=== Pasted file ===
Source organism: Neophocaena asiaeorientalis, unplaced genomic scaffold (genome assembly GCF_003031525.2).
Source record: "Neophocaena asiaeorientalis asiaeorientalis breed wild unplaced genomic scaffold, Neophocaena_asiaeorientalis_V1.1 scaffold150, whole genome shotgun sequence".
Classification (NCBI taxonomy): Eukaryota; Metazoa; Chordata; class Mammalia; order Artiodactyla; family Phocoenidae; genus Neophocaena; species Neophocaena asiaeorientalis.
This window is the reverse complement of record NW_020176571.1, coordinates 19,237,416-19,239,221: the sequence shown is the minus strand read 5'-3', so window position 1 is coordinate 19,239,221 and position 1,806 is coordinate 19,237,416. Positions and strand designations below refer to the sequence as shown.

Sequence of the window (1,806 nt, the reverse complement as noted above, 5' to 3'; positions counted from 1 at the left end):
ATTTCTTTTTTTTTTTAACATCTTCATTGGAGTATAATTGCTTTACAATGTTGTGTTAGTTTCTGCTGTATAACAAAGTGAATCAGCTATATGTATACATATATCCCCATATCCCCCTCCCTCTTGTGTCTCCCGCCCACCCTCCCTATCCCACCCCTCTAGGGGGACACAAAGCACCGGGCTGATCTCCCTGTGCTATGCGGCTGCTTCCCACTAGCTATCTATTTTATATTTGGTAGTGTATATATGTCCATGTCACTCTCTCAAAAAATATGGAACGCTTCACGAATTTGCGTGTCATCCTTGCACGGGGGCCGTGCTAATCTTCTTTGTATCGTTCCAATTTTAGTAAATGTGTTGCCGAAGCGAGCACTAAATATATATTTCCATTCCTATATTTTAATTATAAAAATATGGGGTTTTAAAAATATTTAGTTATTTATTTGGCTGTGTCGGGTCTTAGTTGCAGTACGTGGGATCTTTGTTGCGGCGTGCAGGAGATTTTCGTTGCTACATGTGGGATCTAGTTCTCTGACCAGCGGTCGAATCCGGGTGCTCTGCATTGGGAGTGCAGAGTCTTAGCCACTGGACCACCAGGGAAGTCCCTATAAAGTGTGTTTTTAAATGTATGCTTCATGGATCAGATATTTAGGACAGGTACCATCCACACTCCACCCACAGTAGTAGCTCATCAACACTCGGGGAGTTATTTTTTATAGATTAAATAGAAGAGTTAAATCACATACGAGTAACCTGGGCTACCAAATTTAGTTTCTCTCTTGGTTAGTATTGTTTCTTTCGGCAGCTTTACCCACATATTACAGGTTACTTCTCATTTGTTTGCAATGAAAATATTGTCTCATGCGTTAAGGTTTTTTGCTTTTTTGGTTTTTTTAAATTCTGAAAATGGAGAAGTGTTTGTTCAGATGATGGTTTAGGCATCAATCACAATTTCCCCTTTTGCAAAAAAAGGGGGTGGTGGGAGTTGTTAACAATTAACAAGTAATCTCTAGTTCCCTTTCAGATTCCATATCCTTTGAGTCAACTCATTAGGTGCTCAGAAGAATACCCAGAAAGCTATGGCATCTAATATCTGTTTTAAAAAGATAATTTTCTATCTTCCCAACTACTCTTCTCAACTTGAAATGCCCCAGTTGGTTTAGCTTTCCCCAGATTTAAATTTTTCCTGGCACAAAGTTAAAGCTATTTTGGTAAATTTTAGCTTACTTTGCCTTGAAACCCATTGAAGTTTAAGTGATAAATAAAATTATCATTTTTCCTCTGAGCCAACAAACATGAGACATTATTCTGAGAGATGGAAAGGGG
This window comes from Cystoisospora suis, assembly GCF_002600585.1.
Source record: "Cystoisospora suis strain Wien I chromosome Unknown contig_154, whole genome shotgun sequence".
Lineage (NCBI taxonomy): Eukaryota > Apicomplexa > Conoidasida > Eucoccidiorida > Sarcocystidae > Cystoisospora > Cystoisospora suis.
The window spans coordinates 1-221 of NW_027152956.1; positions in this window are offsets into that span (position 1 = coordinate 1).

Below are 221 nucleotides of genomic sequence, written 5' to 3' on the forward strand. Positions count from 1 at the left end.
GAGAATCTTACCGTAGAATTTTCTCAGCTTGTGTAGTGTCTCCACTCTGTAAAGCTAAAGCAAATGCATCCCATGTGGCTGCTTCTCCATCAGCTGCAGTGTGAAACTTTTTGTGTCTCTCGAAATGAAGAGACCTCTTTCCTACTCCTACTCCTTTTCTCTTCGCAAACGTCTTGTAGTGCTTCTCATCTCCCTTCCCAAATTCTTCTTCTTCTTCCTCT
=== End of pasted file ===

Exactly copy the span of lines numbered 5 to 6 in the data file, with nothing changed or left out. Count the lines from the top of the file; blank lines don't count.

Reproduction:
Sequence of the window (1,806 nt, the reverse complement as noted above, 5' to 3'; positions counted from 1 at the left end):
ATTTCTTTTTTTTTTTAACATCTTCATTGGAGTATAATTGCTTTACAATGTTGTGTTAGTTTCTGCTGTATAACAAAGTGAATCAGCTATATGTATACATATATCCCCATATCCCCCTCCCTCTTGTGTCTCCCGCCCACCCTCCCTATCCCACCCCTCTAGGGGGACACAAAGCACCGGGCTGATCTCCCTGTGCTATGCGGCTGCTTCCCACTAGCTATCTATTTTATATTTGGTAGTGTATATATGTCCATGTCACTCTCTCAAAAAATATGGAACGCTTCACGAATTTGCGTGTCATCCTTGCACGGGGGCCGTGCTAATCTTCTTTGTATCGTTCCAATTTTAGTAAATGTGTTGCCGAAGCGAGCACTAAATATATATTTCCATTCCTATATTTTAATTATAAAAATATGGGGTTTTAAAAATATTTAGTTATTTATTTGGCTGTGTCGGGTCTTAGTTGCAGTACGTGGGATCTTTGTTGCGGCGTGCAGGAGATTTTCGTTGCTACATGTGGGATCTAGTTCTCTGACCAGCGGTCGAATCCGGGTGCTCTGCATTGGGAGTGCAGAGTCTTAGCCACTGGACCACCAGGGAAGTCCCTATAAAGTGTGTTTTTAAATGTATGCTTCATGGATCAGATATTTAGGACAGGTACCATCCACACTCCACCCACAGTAGTAGCTCATCAACACTCGGGGAGTTATTTTTTATAGATTAAATAGAAGAGTTAAATCACATACGAGTAACCTGGGCTACCAAATTTAGTTTCTCTCTTGGTTAGTATTGTTTCTTTCGGCAGCTTTACCCACATATTACAGGTTACTTCTCATTTGTTTGCAATGAAAATATTGTCTCATGCGTTAAGGTTTTTTGCTTTTTTGGTTTTTTTAAATTCTGAAAATGGAGAAGTGTTTGTTCAGATGATGGTTTAGGCATCAATCACAATTTCCCCTTTTGCAAAAAAAGGGGGTGGTGGGAGTTGTTAACAATTAACAAGTAATCTCTAGTTCCCTTTCAGATTCCATATCCTTTGAGTCAACTCATTAGGTGCTCAGAAGAATACCCAGAAAGCTATGGCATCTAATATCTGTTTTAAAAAGATAATTTTCTATCTTCCCAACTACTCTTCTCAACTTGAAATGCCCCAGTTGGTTTAGCTTTCCCCAGATTTAAATTTTTCCTGGCACAAAGTTAAAGCTATTTTGGTAAATTTTAGCTTACTTTGCCTTGAAACCCATTGAAGTTTAAGTGATAAATAAAATTATCATTTTTCCTCTGAGCCAACAAACATGAGACATTATTCTGAGAGATGGAAAGGGG